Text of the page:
Saddle Creek | Beep Beep | Reviews


Enchanted Islands

Author: Brian
03/23/2009 | | | Album Review
Beep Beep's new album, Enchanted Islands, is an often confusing amalgam of a vast array of styles and ideas. It can be a disorienting forty two minutes. The record features acid rock freakouts, funk beats, strange instrumental left-turns (I pretty sure that that they use David Carradine's flute from Kill Bill on one track), some jarringly tuneful moments and the world's most unsettling falsetto. Given the complexity of the album and, presumably, the band itself, Saddle Creek's biographical sketch of Beep Beep is worth quoting at length to kick this review off. The bands principal members Eric Ray and Christopher Terry are referred to as, respectively, striving to "find resonance with his bodiless spirit" and "mourning the slow, sacrificial burning of his creative being." The album is described as both a "disturbingly emasculated masterpiece" and "a bewitched fantasia for the mysticized and genetically mutated Galapagos islands." Yeah. It's that kind of record.

The album roars out of the gate with a vaguely out of key guitar riff that's eventually echoed by that falsetto mentioned earlier. The song is called "I See You," is only 55 seconds long, opens with the strangled lyric "hello, children," closes with an angrily rattled tambourine and seems to announce to the listener that we've traveled off the edge of the map; strange things are afoot, buckle your seat belts. It's probably important to note here that the principal reason the album is so disorienting is because of its refusal to fit into a box. If the whole album sounded like "I See You" or "Mermaid Struggle," that would be pretty easy to understand. That stuttering guitar sound and high-pitched vocal, while certainly out on the experimental edges, certainly isn't something that a certain strain of music listener would find all that strange. It's the number of tropes that Beep Beep subvert that makes this album unique. "Mermaid Struggle" with it's trebly modernity, moves right into "Secrets From the Well" (both of which are available for your listening pleasure below). The chasm between those two songs is mammoth. There's some carry-over in the guitar sound, but the latter track is almost a subversion of a funk song, with it's dance floor beat and electronic drum intro. Just when you wrap your brain around that, the next song draws heavily on the country idiom. Later on, "Baby Shoes" could almost be a Lionel Richie song (if Lionel had gone to art school). Yeah. It's that kind of record.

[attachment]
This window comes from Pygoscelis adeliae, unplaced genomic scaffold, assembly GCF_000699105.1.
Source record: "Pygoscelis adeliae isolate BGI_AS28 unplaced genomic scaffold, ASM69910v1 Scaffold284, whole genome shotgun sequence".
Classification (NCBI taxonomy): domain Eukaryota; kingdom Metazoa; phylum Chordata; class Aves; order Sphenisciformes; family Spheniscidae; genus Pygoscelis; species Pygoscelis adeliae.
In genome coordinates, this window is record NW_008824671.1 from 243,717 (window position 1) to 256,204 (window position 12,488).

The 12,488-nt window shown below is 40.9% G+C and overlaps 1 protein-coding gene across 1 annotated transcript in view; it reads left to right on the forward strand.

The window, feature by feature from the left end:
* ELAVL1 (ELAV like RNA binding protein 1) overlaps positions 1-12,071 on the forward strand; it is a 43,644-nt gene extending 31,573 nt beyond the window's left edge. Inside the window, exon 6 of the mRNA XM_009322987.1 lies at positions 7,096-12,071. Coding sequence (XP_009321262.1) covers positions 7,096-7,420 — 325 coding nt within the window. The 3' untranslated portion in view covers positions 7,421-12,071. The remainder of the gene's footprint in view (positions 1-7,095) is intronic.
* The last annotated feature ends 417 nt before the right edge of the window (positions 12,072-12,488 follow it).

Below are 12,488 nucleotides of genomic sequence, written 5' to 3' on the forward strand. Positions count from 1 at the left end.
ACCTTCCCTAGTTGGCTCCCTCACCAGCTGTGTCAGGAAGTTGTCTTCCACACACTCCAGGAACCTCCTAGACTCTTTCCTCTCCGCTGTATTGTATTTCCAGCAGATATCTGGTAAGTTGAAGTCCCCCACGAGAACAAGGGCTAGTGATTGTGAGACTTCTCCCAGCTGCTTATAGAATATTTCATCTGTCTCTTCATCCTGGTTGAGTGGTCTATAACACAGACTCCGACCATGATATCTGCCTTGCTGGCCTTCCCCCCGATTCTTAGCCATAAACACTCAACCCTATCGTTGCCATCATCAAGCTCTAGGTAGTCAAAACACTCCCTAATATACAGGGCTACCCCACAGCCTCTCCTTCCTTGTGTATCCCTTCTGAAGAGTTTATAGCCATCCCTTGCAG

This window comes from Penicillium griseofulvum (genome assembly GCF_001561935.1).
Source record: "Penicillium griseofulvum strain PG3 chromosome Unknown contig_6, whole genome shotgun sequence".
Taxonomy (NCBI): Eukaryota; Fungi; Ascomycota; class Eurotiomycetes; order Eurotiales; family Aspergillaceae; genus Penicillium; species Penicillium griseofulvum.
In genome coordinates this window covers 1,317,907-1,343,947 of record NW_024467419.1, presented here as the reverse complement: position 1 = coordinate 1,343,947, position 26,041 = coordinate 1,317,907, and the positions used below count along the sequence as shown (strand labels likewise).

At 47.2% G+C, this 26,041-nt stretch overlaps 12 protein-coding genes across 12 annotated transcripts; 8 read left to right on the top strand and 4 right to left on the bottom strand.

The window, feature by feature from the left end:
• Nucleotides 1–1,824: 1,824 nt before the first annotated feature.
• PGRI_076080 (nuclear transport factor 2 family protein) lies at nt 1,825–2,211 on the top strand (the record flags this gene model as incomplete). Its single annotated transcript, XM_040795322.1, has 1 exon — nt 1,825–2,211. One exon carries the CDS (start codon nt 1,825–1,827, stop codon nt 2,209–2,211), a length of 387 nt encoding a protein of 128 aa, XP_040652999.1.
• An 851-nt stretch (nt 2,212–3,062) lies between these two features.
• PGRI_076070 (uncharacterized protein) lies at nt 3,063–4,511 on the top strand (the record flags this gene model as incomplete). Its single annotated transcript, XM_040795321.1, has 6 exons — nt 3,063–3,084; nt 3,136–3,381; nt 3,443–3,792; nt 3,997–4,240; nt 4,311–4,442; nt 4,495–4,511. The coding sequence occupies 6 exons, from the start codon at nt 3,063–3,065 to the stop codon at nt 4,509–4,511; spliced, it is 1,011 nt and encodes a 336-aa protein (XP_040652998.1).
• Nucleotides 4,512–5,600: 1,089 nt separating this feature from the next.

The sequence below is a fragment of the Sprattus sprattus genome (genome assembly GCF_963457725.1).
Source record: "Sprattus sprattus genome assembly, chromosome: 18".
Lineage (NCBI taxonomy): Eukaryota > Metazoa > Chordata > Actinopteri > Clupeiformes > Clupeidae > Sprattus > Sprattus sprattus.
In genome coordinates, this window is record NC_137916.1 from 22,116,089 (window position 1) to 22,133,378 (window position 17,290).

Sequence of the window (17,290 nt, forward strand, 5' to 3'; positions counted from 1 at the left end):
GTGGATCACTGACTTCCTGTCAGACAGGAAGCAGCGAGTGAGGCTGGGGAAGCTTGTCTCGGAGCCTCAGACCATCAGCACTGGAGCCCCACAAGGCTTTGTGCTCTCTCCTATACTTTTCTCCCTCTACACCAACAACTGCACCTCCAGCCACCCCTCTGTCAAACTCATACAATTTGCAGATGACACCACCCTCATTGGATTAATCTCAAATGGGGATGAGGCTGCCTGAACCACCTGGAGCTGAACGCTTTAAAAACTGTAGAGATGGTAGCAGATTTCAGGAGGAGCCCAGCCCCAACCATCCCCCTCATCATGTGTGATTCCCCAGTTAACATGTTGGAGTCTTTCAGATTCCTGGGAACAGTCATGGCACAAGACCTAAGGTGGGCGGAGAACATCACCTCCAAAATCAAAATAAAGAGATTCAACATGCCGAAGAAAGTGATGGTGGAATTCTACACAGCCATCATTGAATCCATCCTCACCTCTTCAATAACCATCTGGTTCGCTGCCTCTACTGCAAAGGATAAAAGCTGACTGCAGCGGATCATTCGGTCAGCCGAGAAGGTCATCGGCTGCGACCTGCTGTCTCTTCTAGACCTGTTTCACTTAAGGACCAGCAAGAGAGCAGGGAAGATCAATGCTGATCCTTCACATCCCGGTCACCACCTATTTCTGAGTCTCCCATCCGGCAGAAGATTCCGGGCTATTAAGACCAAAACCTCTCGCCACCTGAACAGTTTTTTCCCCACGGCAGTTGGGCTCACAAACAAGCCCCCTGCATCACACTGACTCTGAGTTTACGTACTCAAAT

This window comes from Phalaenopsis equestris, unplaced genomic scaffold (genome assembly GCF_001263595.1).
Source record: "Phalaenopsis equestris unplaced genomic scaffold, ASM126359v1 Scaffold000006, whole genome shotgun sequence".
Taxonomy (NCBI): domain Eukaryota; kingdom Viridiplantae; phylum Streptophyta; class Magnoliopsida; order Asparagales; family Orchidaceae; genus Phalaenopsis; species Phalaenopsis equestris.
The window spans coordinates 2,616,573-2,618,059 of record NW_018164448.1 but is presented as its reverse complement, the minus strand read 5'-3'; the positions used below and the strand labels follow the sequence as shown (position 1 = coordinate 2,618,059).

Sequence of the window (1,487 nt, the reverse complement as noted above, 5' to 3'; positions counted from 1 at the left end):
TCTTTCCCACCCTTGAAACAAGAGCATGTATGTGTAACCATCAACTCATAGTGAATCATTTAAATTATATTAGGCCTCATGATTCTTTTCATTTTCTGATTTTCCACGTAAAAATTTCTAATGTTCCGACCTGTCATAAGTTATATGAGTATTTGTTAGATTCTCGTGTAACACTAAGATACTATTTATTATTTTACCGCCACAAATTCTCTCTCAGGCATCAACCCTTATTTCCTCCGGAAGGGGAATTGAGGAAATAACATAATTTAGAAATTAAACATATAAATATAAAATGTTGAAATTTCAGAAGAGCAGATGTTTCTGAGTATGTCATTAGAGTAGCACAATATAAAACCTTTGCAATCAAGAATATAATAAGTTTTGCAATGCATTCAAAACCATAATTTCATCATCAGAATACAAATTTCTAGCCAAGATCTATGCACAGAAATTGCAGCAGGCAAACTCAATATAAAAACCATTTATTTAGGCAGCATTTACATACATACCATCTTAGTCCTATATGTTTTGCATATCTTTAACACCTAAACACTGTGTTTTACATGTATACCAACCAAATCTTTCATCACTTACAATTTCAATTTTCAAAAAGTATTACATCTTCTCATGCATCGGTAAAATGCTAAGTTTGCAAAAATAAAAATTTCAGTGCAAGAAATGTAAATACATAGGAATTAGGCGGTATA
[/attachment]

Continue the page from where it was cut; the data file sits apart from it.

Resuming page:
There's some far-out lyrical content on Enchanted Islands, much of which made me chuckle before scratching my chin and seriously contemplating my position in the universe. Emblematic of that approach is the opening line of "The Whispering Waves": "How do you know when a starfish is dead? They're always cold when you touch them." The song goes on to say that a seashell told the narrator that he doesn't have to forgive someone, presumably a jilted lover. It's about our relationship with nature, right? Or the immutable passage of time? He's on the beach right? Is the beach in his mind? Starfish are regenerative, that's probably important here, right? And so on. Those little koan-like lyrics are all over the place on the album. In "Wooden Nickels," which features two vocalists trading lines, you get this one: first singer: "If I see your body floating down the river" second singer:" Please don't pull me ashore. Let me float. Let me sink." This exchange is in front of bouncing piano music and is followed by an upbeat saxophone solo. It's both startling lyrically and wildly out of sync with the music. Is this tongue in cheek? Is it a cry for help? What's happening? Yeah. It's that kind of record.

While I've tried to make the argument that Enchanted Islands is wildly unpredictable, that might, in reality, make it predictable (to draw on a line from our namesake's film, "maybe your thing is that you don't have a thing."). In that sense, it's the kind of record that rewards re-listening. When you know that Beep Beep is going to throw you a curve ball, the album starts to fit together; it's not necessarily cohesive, but the iconoclastic streak of the album is something which improves with attention. The album enters the world on March 24 and the band is criss-crossing these United States over the next few months in support of it. Grab a copy and check out a live show. Just make certain that your conception of the world is stable before you hit play; Beep Beep might throw you off your moorings if you're not mentally prepared.


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